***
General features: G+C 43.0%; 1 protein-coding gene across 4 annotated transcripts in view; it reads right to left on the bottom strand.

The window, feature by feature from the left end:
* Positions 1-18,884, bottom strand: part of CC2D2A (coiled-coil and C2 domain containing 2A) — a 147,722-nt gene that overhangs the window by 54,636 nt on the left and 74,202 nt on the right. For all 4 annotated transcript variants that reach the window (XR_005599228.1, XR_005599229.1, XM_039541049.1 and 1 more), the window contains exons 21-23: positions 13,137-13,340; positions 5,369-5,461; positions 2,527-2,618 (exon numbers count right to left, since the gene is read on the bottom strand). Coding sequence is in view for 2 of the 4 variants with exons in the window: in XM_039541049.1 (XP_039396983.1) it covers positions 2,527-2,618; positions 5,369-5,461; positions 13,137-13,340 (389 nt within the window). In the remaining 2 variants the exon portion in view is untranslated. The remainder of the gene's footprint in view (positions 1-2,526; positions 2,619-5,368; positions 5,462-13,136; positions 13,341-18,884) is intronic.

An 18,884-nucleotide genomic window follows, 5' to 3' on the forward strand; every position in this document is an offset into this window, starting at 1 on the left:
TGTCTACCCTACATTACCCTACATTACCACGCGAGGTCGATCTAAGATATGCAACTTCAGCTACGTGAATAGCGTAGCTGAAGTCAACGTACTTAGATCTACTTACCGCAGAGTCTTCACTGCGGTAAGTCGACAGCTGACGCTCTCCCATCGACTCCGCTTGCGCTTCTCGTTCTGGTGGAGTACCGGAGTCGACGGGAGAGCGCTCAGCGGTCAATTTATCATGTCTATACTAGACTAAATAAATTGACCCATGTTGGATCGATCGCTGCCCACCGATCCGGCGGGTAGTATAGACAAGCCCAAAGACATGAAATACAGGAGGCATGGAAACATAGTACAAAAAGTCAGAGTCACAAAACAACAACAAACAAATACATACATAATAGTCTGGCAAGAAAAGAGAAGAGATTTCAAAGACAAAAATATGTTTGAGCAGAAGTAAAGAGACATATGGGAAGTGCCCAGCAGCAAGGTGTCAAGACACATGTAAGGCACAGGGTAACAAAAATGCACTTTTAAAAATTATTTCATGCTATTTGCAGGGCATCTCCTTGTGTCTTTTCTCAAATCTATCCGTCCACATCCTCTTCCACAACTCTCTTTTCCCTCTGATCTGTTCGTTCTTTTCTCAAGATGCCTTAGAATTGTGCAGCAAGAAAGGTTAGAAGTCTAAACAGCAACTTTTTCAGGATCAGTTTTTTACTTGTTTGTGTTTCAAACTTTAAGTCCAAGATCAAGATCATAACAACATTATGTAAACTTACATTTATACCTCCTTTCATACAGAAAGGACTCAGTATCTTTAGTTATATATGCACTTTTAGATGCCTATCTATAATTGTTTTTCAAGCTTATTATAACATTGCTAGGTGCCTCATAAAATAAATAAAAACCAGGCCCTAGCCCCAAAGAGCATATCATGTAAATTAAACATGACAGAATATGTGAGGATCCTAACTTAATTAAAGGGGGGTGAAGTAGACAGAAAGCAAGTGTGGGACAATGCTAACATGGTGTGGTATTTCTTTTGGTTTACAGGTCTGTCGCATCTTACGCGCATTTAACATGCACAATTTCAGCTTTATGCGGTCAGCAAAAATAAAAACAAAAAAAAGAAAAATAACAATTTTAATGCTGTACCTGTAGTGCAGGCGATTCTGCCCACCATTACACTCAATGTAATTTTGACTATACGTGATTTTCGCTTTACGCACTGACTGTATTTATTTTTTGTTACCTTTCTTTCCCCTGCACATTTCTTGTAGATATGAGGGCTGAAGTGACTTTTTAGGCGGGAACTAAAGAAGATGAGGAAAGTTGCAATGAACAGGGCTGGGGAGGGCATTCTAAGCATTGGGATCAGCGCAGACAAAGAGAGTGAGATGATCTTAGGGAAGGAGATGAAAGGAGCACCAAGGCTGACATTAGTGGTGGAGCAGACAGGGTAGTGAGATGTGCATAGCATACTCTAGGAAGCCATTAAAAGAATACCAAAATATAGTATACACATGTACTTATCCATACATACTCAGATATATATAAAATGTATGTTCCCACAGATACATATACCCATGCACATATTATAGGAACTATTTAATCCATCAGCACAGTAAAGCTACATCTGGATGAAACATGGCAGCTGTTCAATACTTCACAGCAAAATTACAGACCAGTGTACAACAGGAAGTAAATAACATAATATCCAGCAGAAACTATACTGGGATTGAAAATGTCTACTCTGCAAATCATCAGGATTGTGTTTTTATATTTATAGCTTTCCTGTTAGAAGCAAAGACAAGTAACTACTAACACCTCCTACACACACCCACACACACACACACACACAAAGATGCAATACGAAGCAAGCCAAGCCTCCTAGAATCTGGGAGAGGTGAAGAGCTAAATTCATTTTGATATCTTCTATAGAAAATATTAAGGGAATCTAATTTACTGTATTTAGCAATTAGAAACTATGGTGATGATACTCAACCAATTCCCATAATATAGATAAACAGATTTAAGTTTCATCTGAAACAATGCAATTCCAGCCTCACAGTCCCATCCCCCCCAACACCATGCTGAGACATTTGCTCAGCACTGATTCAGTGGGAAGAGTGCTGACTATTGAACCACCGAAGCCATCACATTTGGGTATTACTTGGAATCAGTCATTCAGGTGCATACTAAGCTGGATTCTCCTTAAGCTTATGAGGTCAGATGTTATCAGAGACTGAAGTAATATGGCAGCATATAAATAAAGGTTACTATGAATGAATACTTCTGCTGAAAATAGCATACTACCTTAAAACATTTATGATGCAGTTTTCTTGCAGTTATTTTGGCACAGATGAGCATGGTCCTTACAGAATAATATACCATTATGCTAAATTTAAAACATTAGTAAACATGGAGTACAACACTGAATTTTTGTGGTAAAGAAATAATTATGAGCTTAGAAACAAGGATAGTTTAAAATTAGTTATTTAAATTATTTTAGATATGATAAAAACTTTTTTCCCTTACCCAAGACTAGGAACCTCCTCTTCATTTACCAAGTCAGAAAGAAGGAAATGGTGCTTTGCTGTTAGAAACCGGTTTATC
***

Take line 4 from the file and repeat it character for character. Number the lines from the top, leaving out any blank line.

An 18,884-nucleotide genomic window follows, 5' to 3' on the forward strand; every position in this document is an offset into this window, starting at 1 on the left: